Wednesday, March 30, 2016
J's Portraits in Duct Tape: NOLA Jazz & Zydeco Musicians
On our December family visit to New Orleans, we were excited to see our son J’s most recent artwork. For some time he’s been creating elegant portraits by using layers of multi-colored duct tape on plywood which are cut and peeled away to create photograph-like images. J has concentrated particularly on New Orleans jazz, rhythm and blues, and Zydeco musicians, and over two dozen of his works are being shown from April 1 to 30 at Gallery Treo in Mid-City in New Orleans (3835 Tulane Ave.). I’ve posted a sampling of the exhibition pieces here, along with brief biographical blurbs of the musicians. The full set of portraits plus contact information for the artist are available at J’s website (nola-tape-art.weebly.com). If readers will be in the vicinity, I hope you get to see the show in person.
Louis Armstrong (1901-1971), Trumpet, Cornet, Vocals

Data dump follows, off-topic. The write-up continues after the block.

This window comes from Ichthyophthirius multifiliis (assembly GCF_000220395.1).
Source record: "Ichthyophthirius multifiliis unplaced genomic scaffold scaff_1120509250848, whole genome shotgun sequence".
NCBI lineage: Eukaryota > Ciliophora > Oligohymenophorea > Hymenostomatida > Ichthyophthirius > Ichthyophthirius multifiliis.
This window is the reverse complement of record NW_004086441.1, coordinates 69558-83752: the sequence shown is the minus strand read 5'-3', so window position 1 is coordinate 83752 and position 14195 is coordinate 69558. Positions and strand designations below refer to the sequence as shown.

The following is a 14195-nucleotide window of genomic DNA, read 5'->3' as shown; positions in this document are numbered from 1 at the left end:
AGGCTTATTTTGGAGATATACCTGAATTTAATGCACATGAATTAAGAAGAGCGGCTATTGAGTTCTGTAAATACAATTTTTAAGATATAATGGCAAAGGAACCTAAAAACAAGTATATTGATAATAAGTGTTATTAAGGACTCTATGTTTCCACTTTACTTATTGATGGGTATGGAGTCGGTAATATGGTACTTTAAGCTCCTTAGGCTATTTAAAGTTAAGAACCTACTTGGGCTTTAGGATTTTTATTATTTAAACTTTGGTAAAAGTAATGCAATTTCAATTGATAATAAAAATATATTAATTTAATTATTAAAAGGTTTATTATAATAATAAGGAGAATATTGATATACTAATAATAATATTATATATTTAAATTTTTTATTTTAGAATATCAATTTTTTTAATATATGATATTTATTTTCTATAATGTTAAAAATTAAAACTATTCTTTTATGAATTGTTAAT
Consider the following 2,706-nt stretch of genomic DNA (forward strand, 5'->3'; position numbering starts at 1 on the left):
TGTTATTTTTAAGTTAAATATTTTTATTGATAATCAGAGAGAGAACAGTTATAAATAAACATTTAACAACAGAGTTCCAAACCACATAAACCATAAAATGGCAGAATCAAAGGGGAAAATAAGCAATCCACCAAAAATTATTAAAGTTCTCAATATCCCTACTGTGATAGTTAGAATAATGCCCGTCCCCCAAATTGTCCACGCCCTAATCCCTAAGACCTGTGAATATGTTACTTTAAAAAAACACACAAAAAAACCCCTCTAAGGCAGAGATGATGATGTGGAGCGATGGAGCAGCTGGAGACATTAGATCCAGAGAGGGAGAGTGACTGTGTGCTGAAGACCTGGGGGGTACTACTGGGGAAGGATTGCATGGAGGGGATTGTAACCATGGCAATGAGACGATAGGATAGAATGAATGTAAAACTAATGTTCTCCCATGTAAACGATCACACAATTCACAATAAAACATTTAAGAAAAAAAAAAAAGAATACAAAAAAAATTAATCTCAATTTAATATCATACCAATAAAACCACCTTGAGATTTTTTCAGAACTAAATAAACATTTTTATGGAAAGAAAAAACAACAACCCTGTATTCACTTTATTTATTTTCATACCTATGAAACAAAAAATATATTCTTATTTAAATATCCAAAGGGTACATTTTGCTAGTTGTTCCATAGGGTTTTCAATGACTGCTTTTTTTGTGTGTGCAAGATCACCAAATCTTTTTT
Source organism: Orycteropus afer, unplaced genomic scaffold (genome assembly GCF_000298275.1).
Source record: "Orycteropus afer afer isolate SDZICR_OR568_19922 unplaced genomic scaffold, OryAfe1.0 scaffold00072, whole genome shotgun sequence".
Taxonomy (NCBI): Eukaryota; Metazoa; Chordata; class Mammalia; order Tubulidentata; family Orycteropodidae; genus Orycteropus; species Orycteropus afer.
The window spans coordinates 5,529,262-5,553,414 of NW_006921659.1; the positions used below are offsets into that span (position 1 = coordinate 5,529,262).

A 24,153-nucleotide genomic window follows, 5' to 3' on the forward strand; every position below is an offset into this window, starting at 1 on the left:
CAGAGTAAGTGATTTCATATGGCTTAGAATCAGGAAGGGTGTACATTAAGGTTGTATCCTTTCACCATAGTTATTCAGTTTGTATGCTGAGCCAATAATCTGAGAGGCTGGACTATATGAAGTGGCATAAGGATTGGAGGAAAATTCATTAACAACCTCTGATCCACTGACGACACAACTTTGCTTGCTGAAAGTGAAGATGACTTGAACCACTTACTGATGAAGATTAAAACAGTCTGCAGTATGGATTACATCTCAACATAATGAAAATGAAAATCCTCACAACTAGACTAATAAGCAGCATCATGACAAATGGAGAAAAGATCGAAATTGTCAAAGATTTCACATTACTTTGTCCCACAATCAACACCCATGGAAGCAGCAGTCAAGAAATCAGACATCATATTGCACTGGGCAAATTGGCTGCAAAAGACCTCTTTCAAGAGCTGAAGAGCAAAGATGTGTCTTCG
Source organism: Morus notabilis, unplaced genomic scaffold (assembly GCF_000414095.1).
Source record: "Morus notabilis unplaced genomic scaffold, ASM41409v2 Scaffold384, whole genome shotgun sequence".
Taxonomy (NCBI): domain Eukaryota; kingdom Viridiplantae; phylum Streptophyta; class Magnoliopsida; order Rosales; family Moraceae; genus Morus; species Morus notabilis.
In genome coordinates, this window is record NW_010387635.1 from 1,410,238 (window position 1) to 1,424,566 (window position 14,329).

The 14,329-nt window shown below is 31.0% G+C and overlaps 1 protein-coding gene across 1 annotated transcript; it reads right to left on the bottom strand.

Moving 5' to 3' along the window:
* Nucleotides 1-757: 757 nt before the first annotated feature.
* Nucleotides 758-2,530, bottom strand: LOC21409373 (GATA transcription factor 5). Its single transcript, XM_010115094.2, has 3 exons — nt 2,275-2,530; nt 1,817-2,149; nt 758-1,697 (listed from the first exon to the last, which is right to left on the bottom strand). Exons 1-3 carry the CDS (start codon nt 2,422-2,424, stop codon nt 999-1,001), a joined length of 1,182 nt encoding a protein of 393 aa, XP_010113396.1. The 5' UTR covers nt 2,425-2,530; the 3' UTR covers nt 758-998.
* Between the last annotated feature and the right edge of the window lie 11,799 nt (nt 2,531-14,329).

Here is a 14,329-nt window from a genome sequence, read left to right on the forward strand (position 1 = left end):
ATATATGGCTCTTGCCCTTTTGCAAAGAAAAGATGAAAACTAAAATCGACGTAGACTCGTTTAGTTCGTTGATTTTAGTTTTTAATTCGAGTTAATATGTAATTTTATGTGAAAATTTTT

Louis Armstrong was born on Aug. 4, 1901 in New Orleans. He grew up in the Storyville legal prostitution district, listening to the bands in brothels and dance halls. Armstrong developed his cornet skills at age 13 in the band of the New Orleans Home for Colored Waifs, then played trumpet in brass band parades and learned from Bunk Johnson, Kid Ory, and Joe “King” Oliver. Armstrong joined King Ory’s band in 1919 and became the most influential figure in jazz over the next five decades.
Danny Barker (1909-1994), Banjo, Guitar, Ukulele, Vocals
Danny Barker was born to a family of musicians in New Orleans, Jan. 13, 1909. He began his career with the street band, the Boozan Kings, and subsequently became the rhythm guitarist for some of the best bands of the day, e.g., Cab Calloway, Benny Carter, Lucky Milliner. Barker formed the Fairview Baptist Church Marching Band in 1970 which is credited with producing many renowned musicians, e.g., Wynton and Branford Marsalis, and ensuring the longevity of jazz in New Orleans.
Professor Longhair (1918-1980), Piano, Vocals
Born Henry Roeland “Roy” Byrd in Bogalusa, LA, Dec. 19, 1918, Longhair learned to play on a piano which was missing several keys, resulting in his distinctive style. He first recorded with the Shuffling Hungarians in 1949 during the heyday of early rhythm and blues. Professor Longhair later became a staple of the New Orleans Jazz and Heritage Festival. He is credited with important influence on Fats Domino, Huey “Piano” Smith, Allen Toussaint, and Dr. John.